To name a few of the environmental toxins and their effects on our health and well-being, and main causes of Environmental Illness:

-Mold spores and mycotoxins

-Electromagnetic fields

-VOCs, solvents, formaldehyde

While most people have heard about VOCs, mold and electromagnetic fields are less popular, as well as being the most underrated environmental threats: Electromagnetic fields are man-made frequencies that create inflammation in our body, by breaking our cells membranes and increasing free radicals that can lead to many diseases. They are generated by cell masts phone towers in our urban environment, and smart technology inside our buildings and homes. Mold grows in humid environments in false ceiling, walls, AC ducts, behind wallpapers, and the mold mycotoxins and spores we inhale irritate nose, eyes, throat sinus as well as enter all body systems, continuing its growth inside our organs.

Unfortunately, due to today’s construction practices, mold is found in at least 60% of the homes due to the wrong use and implementation of construction materials, while there is very little awareness about the health effects of EMF, and these are not even considered in the mainstream sustainable and wellness certifications, such as the LEED and Well, despite the thousand’s scientific papers presented by doctors and scientists.

VOCs, solvents and formaldehyde are found in most interior and architectural materials such as paint and primers, fabrics, insulation materials inside our walls, adhesives and glues, carpets and rugs. As an example, when choosing a natural wooden floor with natural sealers to avoid the toxins from oil-based sealants, it is a must to avoid adhesives and glues for the installation of the wooden planks, as these also off gas formaldehyde in our indoor environments. A non-toxic installation is highly recommended (such as floating installation with moisture resistant sheets, or natural adhesives depending on the property location).

"These insidious chemical compounds emitted by synthetic materials, mold and EMF can affect almost every system in the body. They have been found in every organ in the body, in bone marrow, and in the blood. Symptoms include headaches, mild respiratory problems, asthma, concentration and memory problems, cancer, birth defects, CNS disorders mutagenic effects, Estrogen mimicking, brain damage, multiple chemical sensitivity (MCS), organ damage, and organ failure.

Symptoms of acute exposure often subside upon leaving the affected area. Chronic exposure can lead to MCS (Multiple Chemical Sensitivity) and has been implicated in leukemia development."(International Institute for Building-Biology® and Ecology, 2021).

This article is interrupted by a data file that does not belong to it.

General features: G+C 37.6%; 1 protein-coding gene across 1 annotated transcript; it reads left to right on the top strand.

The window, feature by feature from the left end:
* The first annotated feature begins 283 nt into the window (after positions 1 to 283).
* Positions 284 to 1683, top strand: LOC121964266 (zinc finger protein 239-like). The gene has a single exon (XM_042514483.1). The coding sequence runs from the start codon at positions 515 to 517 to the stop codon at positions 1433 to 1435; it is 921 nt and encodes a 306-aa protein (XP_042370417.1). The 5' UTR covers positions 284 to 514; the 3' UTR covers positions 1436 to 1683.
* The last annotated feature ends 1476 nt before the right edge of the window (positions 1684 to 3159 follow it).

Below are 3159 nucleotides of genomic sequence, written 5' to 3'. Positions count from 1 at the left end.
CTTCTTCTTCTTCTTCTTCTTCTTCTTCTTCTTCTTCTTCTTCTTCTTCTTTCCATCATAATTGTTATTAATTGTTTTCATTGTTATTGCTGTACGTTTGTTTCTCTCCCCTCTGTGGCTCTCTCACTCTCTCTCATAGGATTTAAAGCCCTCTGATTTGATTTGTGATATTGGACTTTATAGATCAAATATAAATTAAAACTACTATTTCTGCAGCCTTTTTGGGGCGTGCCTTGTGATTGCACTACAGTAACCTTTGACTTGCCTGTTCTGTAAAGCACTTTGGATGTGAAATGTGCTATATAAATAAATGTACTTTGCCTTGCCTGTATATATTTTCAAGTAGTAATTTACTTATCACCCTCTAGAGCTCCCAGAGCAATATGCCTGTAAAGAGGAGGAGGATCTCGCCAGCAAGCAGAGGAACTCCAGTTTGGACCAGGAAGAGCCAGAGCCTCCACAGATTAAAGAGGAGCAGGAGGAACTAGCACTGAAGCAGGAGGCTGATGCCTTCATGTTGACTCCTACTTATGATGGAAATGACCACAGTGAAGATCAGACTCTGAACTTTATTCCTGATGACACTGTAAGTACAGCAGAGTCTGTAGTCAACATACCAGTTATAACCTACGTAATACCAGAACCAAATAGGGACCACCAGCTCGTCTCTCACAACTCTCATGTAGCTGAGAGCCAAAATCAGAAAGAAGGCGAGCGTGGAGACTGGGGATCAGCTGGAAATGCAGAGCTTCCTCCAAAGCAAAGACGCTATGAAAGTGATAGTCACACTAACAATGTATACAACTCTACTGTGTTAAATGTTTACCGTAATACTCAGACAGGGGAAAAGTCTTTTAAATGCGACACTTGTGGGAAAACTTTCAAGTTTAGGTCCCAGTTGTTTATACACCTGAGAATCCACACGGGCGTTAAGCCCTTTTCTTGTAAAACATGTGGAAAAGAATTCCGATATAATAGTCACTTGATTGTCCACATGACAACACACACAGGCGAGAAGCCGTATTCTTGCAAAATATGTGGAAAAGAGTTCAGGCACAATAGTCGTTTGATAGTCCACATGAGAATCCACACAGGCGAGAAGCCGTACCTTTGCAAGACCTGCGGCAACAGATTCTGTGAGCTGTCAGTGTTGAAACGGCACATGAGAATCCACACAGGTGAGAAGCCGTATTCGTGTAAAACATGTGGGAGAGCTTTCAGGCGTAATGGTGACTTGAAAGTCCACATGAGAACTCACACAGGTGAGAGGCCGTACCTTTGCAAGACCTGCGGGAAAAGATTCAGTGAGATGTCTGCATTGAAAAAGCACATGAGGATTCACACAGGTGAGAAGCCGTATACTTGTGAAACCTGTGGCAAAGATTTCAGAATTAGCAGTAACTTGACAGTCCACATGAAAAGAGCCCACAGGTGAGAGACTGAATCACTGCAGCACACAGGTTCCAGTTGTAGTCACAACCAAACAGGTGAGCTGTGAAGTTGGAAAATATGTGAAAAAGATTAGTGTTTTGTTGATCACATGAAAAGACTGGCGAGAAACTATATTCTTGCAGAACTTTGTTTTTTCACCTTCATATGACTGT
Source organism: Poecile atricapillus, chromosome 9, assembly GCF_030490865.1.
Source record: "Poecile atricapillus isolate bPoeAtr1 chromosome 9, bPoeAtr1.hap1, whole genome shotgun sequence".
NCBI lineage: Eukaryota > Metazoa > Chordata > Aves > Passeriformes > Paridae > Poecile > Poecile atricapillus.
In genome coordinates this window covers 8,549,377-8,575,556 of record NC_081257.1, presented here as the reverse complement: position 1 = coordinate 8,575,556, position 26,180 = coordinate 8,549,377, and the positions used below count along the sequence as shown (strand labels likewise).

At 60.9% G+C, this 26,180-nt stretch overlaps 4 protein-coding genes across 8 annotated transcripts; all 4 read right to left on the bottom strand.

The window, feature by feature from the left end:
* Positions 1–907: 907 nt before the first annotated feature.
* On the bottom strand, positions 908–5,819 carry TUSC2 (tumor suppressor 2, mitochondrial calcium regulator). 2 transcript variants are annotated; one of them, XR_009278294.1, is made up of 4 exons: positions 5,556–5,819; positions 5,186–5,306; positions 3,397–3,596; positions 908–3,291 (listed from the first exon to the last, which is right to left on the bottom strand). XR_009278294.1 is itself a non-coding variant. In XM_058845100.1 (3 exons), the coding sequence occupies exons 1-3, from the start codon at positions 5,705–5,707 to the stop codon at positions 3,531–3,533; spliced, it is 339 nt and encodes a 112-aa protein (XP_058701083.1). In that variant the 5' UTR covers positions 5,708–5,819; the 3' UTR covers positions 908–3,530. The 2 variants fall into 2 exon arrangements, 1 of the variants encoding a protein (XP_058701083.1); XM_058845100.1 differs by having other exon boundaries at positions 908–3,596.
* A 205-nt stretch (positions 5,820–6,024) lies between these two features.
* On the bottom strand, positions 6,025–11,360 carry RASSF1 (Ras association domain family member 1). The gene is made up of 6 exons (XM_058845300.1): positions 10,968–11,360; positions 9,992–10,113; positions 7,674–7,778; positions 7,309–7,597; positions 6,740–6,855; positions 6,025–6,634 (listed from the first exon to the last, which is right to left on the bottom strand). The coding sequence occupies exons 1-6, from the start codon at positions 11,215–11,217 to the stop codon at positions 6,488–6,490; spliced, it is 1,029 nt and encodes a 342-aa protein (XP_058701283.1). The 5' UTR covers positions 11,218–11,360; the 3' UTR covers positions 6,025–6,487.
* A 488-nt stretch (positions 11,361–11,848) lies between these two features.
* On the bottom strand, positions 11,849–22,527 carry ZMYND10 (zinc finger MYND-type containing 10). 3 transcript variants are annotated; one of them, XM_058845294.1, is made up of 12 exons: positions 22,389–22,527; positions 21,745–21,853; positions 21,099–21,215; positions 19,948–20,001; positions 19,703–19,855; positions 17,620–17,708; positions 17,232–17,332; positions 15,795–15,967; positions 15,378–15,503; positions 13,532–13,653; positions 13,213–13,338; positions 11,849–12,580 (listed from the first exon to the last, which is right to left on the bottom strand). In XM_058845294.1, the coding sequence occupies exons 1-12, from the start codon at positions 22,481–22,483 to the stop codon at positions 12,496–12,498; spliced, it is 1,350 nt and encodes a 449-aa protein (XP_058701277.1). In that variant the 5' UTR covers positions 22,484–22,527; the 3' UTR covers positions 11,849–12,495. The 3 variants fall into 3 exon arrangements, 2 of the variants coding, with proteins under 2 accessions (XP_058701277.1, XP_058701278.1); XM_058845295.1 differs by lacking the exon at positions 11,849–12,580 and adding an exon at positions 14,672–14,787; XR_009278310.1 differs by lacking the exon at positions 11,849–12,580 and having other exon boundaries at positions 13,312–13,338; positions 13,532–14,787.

A general list of symptoms includes:

-Upper respiratory irritation (coughing, runny nose)

-Sinus irritation


-Short term memory loss


-Central nervous system problems

-Fatigue, depression

If we want to re-gain our health, we must start implementing healthier construction practices, which should start from the architectural community, to educate clients and contractors to design and build in a healthy natural way, free of toxins, chemicals and processed materials.

We must look beyond the mainstream sustainable certifications and start demanding and using more natural non-toxic products for architecture and design.

A healthy design starts from making conscious decisions on what materials and energy we bring in our homes and workplaces, in the same way we make conscious decision about what food we put in our body. The first step to be made by architects and end users is to question what are the ingredients of this product I am specifying or buying in a shop, what is this paint made of, what are the chemicals in this rug, and many more.

This can be a very overwhelming process, as there are many hidden ingredients and binders, beside the challenging in reading and understanding all ingredients of architecture and interior products, reason why there are Building Biologists that help and guide people and architects to make healthier choices for their projects, home and offices.

We have to think of our body as an imaginary cup filled with toxic exposure.

Depending on toxic load, one day some exposure could put us over the edge. It makes more sense to work now on emptying those cups instead of waiting for them to overflow.

This is the house doctor’s equivalent of “eat right and get plenty of exercise and good rest”.

Maintaining a healthy environment, like maintaining a healthy body: it requires preventive medicine.